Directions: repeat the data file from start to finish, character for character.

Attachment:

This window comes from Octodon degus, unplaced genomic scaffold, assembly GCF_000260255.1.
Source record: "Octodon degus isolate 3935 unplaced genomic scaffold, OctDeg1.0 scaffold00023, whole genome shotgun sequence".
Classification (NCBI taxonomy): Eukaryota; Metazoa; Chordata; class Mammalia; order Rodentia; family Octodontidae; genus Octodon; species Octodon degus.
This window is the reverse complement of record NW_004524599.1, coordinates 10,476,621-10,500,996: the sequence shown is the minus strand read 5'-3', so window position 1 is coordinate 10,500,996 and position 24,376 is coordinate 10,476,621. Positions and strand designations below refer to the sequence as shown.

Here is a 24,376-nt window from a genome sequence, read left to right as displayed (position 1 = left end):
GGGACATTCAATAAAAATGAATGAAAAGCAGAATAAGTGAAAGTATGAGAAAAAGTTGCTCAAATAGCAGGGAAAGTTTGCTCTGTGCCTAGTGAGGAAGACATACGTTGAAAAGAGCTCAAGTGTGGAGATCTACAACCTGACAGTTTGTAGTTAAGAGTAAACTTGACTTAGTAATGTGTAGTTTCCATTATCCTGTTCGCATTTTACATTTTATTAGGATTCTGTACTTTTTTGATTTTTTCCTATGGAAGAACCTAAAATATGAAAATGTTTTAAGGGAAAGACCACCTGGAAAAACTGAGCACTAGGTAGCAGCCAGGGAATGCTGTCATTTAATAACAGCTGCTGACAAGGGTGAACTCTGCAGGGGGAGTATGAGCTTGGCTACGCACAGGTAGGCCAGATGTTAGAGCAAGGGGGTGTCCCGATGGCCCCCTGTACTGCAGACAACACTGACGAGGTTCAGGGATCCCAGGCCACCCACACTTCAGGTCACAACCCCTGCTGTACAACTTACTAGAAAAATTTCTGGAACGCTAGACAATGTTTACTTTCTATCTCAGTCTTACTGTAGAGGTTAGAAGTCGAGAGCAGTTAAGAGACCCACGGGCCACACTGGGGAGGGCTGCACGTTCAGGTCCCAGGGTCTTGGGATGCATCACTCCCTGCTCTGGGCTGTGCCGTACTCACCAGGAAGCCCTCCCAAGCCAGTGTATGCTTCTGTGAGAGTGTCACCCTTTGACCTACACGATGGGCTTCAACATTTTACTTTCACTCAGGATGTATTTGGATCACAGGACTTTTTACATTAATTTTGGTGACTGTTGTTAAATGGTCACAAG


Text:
This window comes from Octodon degus, unplaced genomic scaffold, assembly GCF_000260255.1.
Source record: "Octodon degus isolate 3935 unplaced genomic scaffold, OctDeg1.0 scaffold00023, whole genome shotgun sequence".
Classification (NCBI taxonomy): Eukaryota; Metazoa; Chordata; class Mammalia; order Rodentia; family Octodontidae; genus Octodon; species Octodon degus.
This window is the reverse complement of record NW_004524599.1, coordinates 10,476,621-10,500,996: the sequence shown is the minus strand read 5'-3', so window position 1 is coordinate 10,500,996 and position 24,376 is coordinate 10,476,621. Positions and strand designations below refer to the sequence as shown.

Here is a 24,376-nt window from a genome sequence, read left to right as displayed (position 1 = left end):
GGGACATTCAATAAAAATGAATGAAAAGCAGAATAAGTGAAAGTATGAGAAAAAGTTGCTCAAATAGCAGGGAAAGTTTGCTCTGTGCCTAGTGAGGAAGACATACGTTGAAAAGAGCTCAAGTGTGGAGATCTACAACCTGACAGTTTGTAGTTAAGAGTAAACTTGACTTAGTAATGTGTAGTTTCCATTATCCTGTTCGCATTTTACATTTTATTAGGATTCTGTACTTTTTTGATTTTTTCCTATGGAAGAACCTAAAATATGAAAATGTTTTAAGGGAAAGACCACCTGGAAAAACTGAGCACTAGGTAGCAGCCAGGGAATGCTGTCATTTAATAACAGCTGCTGACAAGGGTGAACTCTGCAGGGGGAGTATGAGCTTGGCTACGCACAGGTAGGCCAGATGTTAGAGCAAGGGGGTGTCCCGATGGCCCCCTGTACTGCAGACAACACTGACGAGGTTCAGGGATCCCAGGCCACCCACACTTCAGGTCACAACCCCTGCTGTACAACTTACTAGAAAAATTTCTGGAACGCTAGACAATGTTTACTTTCTATCTCAGTCTTACTGTAGAGGTTAGAAGTCGAGAGCAGTTAAGAGACCCACGGGCCACACTGGGGAGGGCTGCACGTTCAGGTCCCAGGGTCTTGGGATGCATCACTCCCTGCTCTGGGCTGTGCCGTACTCACCAGGAAGCCCTCCCAAGCCAGTGTATGCTTCTGTGAGAGTGTCACCCTTTGACCTACACGATGGGCTTCAACATTTTACTTTCACTCAGGATGTATTTGGATCACAGGACTTTTTACATTAATTTTGGTGACTGTTGTTAAATGGTCACAAG